Reddit CEO Steve Huffman wants to bring in a new set of speech restrictions to the platform, but what those rules will ultimately look like is far from concrete.
On Thursday afternoon during an Ask Me Anything session, the incoming Reddit CEO explained his vision for how content should exist on the platform going forward. “We’re considering a set of additional restrictions on what people can say on Reddit — or at least say on our public pages — in the spirit of our mission,” wrote Huffman.
That includes spam, illegal content, anything that incites harm or violence, harassment, bullying, reference to physical abuse of a specific person or people, and sexually suggestive material involving minors:
As I state in my post, the concept of free speech is important to us, but completely unfettered free speech can cause harm to others and additionally silence others, which is what we’ll continue to address.
When asked if he’d be banning any specific subreddits, Huffman replied,
We’ll consider banning subreddits that clearly violate the guidelines in my post — the ones that are illegal or cause harm to others.There are many subreddits whose contents I and many others find offensive, but that alone is not justification for banning.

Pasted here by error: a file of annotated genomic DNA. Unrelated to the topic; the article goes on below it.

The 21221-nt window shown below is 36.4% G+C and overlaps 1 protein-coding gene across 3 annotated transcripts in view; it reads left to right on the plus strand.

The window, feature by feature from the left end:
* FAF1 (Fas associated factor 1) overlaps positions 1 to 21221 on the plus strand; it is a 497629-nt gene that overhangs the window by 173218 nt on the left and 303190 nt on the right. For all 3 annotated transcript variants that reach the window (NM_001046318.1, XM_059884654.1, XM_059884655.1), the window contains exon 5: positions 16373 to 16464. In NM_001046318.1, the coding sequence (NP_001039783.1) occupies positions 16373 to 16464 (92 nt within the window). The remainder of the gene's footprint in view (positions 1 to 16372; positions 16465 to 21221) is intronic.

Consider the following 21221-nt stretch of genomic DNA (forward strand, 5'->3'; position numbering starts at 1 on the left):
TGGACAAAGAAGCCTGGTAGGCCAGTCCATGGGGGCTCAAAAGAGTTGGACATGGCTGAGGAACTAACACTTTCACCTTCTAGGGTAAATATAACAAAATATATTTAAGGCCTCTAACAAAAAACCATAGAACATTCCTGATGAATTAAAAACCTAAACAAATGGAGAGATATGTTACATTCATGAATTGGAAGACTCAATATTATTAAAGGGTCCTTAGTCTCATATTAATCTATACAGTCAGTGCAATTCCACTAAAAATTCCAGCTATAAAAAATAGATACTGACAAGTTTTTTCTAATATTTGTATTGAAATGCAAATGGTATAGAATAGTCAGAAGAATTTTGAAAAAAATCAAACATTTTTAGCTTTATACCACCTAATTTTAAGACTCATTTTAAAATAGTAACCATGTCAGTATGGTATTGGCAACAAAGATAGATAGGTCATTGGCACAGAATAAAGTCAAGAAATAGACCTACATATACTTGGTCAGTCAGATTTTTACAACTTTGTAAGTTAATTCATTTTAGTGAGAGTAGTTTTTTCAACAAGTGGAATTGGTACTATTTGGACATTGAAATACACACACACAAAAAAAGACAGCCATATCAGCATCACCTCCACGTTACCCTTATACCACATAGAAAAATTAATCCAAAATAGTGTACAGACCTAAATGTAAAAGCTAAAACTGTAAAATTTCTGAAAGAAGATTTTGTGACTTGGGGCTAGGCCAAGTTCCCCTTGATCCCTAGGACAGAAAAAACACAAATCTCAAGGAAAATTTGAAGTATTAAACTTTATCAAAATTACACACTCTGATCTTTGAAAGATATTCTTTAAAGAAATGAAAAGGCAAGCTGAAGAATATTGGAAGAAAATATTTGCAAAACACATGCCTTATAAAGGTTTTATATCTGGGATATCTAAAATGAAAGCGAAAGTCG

Later he specifically cited /r/rapingwomen and /r/fatpeoplehate as subreddits that had already been banned. He also said /r/coontown would be “reclassified.” The plan for reclassification is something akin to the way that Reddit handles not safe for work content, which flags salacious threads. To help Redditors understand how to determine whether a thread will be reclassified or banned, he added:
He also said he would be supplying moderators with the tools to appropriately remove content and listed a few instances that would result in content being taken down.
But the new restrictions on content and system for reclassifications is still fairly confusing. They don’t have clear boundaries, a problem that has plagued Reddit before and which some say is the main reason it’s having issues with containing violent talk and bullying on the platform.
For instance, while /r/fatpeoplehate has been shut down, /r/watchpeopledie (which, as the name implies, shows people being fatally harmed) is still very active.
Going forward, Reddit will have to be much more specific not only about what gets banned, but about how the company intends to keep the most distressing content from bubbling to the surface.
In the meantime, Huffman said that the policy will remain the same until moderators have the tools to implement change.